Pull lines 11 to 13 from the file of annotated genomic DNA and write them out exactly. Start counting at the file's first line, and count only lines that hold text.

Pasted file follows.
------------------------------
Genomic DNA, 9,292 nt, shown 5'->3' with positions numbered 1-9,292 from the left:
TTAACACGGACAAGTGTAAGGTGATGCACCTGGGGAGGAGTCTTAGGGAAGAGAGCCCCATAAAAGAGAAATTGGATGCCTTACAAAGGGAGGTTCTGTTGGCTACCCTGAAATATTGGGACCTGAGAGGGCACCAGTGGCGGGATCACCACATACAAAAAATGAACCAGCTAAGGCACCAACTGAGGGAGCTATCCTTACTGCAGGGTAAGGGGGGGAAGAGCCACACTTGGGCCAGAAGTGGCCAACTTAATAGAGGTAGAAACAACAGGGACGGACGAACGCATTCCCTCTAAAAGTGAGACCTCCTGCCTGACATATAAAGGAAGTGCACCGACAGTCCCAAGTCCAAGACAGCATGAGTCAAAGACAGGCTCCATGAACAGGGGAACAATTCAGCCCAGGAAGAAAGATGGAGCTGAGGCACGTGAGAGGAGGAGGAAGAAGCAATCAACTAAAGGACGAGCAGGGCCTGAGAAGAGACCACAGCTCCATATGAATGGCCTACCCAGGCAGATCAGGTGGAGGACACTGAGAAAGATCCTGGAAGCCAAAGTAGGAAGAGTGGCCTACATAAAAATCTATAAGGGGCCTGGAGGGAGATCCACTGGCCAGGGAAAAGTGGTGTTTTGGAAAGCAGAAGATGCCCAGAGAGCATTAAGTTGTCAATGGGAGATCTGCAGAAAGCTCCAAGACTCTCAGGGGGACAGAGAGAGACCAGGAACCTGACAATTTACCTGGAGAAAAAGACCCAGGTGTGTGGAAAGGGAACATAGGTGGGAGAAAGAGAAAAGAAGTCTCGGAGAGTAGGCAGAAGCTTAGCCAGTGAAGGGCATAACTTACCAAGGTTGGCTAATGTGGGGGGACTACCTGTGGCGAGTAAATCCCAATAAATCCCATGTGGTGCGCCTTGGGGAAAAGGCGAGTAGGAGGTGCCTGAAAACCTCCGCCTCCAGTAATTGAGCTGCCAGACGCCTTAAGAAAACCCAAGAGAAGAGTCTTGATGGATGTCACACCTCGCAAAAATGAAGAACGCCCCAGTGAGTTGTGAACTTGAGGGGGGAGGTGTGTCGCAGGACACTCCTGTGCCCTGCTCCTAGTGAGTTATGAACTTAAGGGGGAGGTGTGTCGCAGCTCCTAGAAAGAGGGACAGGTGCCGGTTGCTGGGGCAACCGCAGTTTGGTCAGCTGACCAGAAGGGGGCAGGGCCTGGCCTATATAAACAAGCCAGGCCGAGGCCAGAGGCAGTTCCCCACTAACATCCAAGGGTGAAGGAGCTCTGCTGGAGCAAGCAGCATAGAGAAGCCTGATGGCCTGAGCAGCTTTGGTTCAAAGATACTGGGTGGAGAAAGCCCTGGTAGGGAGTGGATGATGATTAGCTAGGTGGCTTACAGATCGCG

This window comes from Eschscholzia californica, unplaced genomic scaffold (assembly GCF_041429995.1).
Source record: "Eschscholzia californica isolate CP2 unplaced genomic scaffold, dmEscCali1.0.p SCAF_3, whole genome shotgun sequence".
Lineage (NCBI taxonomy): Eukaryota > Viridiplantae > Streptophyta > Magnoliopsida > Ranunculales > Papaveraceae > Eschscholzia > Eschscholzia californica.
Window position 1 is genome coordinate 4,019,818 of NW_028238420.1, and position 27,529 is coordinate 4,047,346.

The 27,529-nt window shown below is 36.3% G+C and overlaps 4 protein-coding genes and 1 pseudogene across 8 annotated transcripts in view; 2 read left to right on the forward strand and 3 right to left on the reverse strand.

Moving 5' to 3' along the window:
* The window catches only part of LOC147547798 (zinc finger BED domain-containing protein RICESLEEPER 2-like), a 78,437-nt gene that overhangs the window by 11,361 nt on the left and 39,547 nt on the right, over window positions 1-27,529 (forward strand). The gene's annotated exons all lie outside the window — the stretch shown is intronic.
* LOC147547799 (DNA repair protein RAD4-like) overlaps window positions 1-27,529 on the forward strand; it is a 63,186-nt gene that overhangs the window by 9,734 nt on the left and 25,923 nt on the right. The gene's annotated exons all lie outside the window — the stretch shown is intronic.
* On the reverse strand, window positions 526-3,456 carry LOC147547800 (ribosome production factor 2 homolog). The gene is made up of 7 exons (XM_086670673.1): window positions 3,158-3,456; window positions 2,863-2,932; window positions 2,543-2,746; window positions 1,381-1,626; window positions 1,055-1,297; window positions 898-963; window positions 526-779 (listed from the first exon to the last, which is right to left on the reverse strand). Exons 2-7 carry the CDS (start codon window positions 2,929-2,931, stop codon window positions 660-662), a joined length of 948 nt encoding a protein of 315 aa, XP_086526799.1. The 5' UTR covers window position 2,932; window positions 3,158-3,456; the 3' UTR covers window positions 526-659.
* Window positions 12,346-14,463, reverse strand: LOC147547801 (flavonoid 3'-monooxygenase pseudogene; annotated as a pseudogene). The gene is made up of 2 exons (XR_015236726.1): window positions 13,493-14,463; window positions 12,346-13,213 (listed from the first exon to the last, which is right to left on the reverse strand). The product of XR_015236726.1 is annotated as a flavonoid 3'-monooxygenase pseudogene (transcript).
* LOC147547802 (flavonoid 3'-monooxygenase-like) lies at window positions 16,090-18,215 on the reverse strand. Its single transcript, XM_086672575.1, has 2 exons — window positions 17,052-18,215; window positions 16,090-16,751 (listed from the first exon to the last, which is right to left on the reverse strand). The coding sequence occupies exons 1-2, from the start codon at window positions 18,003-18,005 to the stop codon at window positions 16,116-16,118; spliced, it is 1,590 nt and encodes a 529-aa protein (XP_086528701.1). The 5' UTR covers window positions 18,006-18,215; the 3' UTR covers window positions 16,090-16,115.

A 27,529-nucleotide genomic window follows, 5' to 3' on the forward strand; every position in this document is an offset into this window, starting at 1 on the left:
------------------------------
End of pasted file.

* On the reverse strand, window positions 526-3,456 carry LOC147547800 (ribosome production factor 2 homolog). The gene is made up of 7 exons (XM_086670673.1): window positions 3,158-3,456; window positions 2,863-2,932; window positions 2,543-2,746; window positions 1,381-1,626; window positions 1,055-1,297; window positions 898-963; window positions 526-779 (listed from the first exon to the last, which is right to left on the reverse strand). Exons 2-7 carry the CDS (start codon window positions 2,929-2,931, stop codon window positions 660-662), a joined length of 948 nt encoding a protein of 315 aa, XP_086526799.1. The 5' UTR covers window position 2,932; window positions 3,158-3,456; the 3' UTR covers window positions 526-659.
* Window positions 12,346-14,463, reverse strand: LOC147547801 (flavonoid 3'-monooxygenase pseudogene; annotated as a pseudogene). The gene is made up of 2 exons (XR_015236726.1): window positions 13,493-14,463; window positions 12,346-13,213 (listed from the first exon to the last, which is right to left on the reverse strand). The product of XR_015236726.1 is annotated as a flavonoid 3'-monooxygenase pseudogene (transcript).
* LOC147547802 (flavonoid 3'-monooxygenase-like) lies at window positions 16,090-18,215 on the reverse strand. Its single transcript, XM_086672575.1, has 2 exons — window positions 17,052-18,215; window positions 16,090-16,751 (listed from the first exon to the last, which is right to left on the reverse strand). The coding sequence occupies exons 1-2, from the start codon at window positions 18,003-18,005 to the stop codon at window positions 16,116-16,118; spliced, it is 1,590 nt and encodes a 529-aa protein (XP_086528701.1). The 5' UTR covers window positions 18,006-18,215; the 3' UTR covers window positions 16,090-16,115.